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Kaspersetz v. Clarks Landing Marina, Inc.

A-5104-07T3 (N.J. Super. App. Div. 2009) (Unpublished)

CONSUMER FRAUD ACT; WARRANTIES — A breach of contract or warranty is not a per se violation of the Consumer Fraud Act.

A customer signed a sales agreement with a boat dealer to purchase a customized thirty-eight foot fishing boat. After several delays, the boat arrived at the dealership. Before accepting delivery, the customer commissioned a boat survey. The dealer assured the customer that it would correct all the deficiencies discovered in the survey. At closing, the customer signed a separate document acknowledging that limited warranties were provided solely by the boat manufacturer. The contract also included a disclaimer of any and all warranties, express or implied. The limited warranty restricted a buyer’s remedies to repair or replacement of any part that the manufacturer determined to be defective. Less than a year after the closing, a mechanical failure was discovered in the boat’s starboard engine. The faulty engine was replaced at no cost to the owner. A month later the engine overheated and further repairs were made. The owner then decided he no longer wanted the boat and listed it for sale. He also sued the dealer claiming breach of contract, breach of implied and express warranties, violation of the Magnuson-Moss Warranty-Federal Trade Commission Improvement Act (Act), violation of the Consumer Fraud Act (CFA), rescission, and compensatory damages. After the action was filed, it was discovered that a small metal object that had fallen out of the flywheel cavity during disassembly. The object was removed and the boat ran at full throttle for a sustained amount of time without incident. Although it was possible that the engine overheating could have caused internal damage, the extent of the damage could not be determined unless the engine was dismantled. The owner refused to permit dismantling of the engine. The remaining deficiencies were “annoyances,” rather than structural or serious issues.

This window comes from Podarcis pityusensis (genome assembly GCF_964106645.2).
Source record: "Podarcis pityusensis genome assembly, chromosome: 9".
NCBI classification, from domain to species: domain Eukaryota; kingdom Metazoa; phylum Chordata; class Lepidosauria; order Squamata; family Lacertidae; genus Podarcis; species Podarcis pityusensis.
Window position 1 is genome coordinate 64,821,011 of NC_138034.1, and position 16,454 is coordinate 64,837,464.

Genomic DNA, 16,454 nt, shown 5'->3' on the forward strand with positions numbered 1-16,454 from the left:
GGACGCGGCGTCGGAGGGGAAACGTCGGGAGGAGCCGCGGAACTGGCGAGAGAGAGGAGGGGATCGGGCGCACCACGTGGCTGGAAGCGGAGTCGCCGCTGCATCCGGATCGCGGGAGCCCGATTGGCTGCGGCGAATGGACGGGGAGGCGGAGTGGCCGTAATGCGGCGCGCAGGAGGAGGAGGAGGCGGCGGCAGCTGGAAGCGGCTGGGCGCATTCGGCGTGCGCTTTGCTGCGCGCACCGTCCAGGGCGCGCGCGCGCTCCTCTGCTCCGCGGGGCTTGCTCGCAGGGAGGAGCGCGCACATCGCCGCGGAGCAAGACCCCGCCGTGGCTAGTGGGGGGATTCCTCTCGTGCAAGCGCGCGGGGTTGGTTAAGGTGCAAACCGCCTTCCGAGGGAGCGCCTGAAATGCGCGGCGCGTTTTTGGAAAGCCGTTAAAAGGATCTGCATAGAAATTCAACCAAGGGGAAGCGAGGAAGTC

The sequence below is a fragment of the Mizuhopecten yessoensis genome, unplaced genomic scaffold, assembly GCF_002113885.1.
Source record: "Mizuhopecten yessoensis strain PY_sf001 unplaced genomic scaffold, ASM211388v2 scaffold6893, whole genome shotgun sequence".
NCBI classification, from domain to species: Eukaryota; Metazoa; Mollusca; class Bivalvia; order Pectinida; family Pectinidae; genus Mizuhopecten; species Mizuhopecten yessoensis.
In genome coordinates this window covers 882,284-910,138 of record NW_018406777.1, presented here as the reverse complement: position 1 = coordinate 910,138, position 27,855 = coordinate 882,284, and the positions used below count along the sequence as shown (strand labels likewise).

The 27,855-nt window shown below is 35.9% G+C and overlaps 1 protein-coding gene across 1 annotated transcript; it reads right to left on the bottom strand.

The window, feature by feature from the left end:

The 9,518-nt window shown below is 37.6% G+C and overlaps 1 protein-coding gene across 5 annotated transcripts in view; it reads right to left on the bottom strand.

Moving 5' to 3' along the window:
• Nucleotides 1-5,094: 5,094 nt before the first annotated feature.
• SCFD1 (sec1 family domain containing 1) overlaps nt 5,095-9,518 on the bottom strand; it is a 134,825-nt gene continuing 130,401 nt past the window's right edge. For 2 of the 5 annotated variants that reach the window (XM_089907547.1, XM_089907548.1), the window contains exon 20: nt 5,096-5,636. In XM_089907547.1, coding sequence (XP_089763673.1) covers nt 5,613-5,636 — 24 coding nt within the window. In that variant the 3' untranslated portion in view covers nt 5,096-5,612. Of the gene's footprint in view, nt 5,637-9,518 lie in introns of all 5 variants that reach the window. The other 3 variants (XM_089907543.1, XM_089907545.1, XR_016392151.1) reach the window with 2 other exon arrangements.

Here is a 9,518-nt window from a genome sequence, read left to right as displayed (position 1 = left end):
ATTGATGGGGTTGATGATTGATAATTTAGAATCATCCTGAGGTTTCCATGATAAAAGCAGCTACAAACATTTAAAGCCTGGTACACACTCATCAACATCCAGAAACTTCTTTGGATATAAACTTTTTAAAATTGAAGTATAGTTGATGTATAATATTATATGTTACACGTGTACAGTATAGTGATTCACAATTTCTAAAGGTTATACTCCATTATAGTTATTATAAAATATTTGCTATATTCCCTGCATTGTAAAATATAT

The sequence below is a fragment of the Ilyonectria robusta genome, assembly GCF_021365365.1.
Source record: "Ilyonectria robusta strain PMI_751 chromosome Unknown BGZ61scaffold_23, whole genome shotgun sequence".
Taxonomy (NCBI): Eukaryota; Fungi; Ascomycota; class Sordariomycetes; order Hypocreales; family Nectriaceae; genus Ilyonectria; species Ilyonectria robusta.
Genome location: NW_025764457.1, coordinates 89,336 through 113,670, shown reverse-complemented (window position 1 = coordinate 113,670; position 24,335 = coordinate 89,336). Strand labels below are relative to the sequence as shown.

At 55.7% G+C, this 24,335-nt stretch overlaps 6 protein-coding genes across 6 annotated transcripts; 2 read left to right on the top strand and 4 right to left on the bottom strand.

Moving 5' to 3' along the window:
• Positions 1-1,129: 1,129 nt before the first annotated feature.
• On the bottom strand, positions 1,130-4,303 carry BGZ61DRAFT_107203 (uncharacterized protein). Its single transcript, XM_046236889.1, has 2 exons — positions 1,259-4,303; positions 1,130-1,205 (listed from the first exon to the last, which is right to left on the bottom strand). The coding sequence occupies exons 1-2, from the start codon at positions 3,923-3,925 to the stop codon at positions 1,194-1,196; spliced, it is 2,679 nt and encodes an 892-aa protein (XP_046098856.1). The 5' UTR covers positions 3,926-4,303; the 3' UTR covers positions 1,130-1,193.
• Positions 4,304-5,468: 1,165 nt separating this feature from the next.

The lower court dismissed the owner’s complaint. Even though the owner amicably resolved his dispute with the manufacturer, he appealed the lower court’s decision as it pertained to the boat dealer.

The Appellate Division affirmed, holding that the items on the boat owner’s punch list were minor and cosmetic, and the boat dealer never disputed its obligation to repair them. The Court held these items did not warrant rescission as they did not cause a nonconformity that would substantially impair the value of the boat. It also ruled that the Uniform Commercial Code permits a warranty contract to limit the remedies available to a buyer to repairs as opposed to revocation. With respect to possible engine damage that might have been sustained, the Court noted that the owner refused to allow the engine to be taken apart, and this prevented anyone from making necessary repairs. Thus, it ruled that the owner did not comply with the terms of the warranty. As to the CFA claims, it ruled that breach of contract or warranty is not a per se violation of the CFA. It held that the dealer’s statement that the product it was selling was good was not an unconscionable commercial practice. The dealer’s representations as to the delivery date were also not unconscionable. It noted that each version of the contract indicated the approximate delivery date and explained that a definite date could not be fixed. Further, the requirement that the buyer make a non-refundable deposit was held to be enforceable and was not to be a violation of the CFA when applied to a customized high-end item such as a boat. As to the warranty claims, the Court found that the boat owner acknowledged that the dealer extended no warranties. It concluded that this commitment was more of a disclaimer than a promise to perform. The Court ruled that none of the manufacturer’s warranties imposed any responsibility on the dealer to perform warranty- related repairs. Thus, the disclosure was considered to be neither a written warranty nor a service contract that would be covered by the Act.


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